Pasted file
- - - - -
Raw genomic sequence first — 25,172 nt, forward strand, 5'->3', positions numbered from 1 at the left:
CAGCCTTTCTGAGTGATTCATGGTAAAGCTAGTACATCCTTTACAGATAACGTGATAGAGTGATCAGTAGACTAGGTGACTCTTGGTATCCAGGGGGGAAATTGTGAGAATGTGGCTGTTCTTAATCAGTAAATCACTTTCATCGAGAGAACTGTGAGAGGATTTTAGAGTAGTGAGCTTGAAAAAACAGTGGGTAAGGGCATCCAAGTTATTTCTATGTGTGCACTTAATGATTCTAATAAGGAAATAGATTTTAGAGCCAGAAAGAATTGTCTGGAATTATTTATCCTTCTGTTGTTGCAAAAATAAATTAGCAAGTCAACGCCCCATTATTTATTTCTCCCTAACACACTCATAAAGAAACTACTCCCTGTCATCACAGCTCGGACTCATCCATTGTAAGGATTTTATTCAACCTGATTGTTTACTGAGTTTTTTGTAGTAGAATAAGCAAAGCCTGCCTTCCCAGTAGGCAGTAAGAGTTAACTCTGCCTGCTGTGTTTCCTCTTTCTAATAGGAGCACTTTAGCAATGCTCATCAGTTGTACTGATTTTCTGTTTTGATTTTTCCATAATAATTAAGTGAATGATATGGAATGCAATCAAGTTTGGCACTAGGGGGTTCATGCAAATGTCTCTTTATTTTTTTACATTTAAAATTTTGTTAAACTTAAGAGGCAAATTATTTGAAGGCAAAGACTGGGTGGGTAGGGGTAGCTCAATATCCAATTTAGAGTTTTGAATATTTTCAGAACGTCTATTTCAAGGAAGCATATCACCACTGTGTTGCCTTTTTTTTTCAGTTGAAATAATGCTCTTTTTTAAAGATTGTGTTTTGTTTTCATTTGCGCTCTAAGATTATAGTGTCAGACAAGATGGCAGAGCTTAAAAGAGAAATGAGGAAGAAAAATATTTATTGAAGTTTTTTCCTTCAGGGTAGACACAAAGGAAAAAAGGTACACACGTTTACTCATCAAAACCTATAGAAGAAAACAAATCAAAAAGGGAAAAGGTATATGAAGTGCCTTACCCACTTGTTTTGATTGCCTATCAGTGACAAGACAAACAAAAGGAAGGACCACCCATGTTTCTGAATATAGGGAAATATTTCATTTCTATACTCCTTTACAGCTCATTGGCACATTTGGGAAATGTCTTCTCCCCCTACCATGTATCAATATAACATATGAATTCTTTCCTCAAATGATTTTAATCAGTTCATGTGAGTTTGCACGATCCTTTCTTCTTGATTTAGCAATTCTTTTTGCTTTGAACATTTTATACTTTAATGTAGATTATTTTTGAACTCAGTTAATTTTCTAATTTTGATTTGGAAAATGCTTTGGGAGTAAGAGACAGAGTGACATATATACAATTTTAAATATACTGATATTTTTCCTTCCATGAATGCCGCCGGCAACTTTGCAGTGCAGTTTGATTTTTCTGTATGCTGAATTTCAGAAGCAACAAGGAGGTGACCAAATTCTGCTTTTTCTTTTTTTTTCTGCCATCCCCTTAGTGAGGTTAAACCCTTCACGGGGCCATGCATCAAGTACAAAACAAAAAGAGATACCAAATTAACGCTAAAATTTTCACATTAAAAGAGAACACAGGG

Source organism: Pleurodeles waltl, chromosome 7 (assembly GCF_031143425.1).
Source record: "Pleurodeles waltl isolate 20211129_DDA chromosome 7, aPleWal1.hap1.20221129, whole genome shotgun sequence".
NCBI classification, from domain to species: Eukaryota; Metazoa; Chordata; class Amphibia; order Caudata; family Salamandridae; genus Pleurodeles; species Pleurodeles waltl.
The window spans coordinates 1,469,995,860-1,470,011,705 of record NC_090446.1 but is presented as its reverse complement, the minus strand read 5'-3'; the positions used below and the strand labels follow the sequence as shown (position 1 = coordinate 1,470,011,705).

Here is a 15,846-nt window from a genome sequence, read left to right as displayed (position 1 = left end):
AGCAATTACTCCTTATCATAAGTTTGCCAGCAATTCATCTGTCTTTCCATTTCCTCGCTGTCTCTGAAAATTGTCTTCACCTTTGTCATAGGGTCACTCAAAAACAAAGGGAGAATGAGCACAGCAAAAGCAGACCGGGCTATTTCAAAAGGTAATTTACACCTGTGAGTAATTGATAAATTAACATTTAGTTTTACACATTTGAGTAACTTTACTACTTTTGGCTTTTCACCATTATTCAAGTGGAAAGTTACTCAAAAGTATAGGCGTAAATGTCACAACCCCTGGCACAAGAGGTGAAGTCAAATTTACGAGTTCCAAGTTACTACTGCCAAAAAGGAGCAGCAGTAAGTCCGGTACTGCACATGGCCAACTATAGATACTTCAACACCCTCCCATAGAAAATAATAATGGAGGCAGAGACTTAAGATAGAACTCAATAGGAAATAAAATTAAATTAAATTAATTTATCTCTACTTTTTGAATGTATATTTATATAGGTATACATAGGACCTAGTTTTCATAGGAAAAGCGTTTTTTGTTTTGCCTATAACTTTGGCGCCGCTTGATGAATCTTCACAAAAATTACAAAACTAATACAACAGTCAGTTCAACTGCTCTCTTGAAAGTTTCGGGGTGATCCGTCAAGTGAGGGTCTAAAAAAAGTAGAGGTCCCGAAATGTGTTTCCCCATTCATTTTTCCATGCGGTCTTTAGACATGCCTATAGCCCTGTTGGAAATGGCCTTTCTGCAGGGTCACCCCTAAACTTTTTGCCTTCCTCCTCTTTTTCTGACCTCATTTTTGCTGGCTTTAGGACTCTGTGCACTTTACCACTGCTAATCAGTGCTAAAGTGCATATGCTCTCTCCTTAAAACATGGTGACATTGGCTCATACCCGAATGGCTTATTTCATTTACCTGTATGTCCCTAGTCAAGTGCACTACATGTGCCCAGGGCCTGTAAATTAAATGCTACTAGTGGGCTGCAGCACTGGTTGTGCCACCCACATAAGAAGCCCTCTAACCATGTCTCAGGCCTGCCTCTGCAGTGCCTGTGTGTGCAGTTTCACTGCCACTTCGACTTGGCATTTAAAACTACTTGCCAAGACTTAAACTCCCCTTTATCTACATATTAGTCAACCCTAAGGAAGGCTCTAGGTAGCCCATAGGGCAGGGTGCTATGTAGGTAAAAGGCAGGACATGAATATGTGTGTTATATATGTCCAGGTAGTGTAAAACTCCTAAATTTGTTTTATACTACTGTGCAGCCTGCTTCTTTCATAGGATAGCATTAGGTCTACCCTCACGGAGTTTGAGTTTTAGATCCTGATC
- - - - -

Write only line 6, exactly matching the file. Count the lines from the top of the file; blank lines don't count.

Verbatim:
The window spans coordinates 1,469,995,860-1,470,011,705 of record NC_090446.1 but is presented as its reverse complement, the minus strand read 5'-3'; the positions used below and the strand labels follow the sequence as shown (position 1 = coordinate 1,470,011,705).